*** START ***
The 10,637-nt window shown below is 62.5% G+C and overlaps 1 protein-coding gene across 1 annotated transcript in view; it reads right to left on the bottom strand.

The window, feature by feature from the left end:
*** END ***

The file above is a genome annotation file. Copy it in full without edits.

The 10,637-nt window shown below is 62.5% G+C and overlaps 1 protein-coding gene across 1 annotated transcript in view; it reads right to left on the bottom strand.

The window, feature by feature from the left end: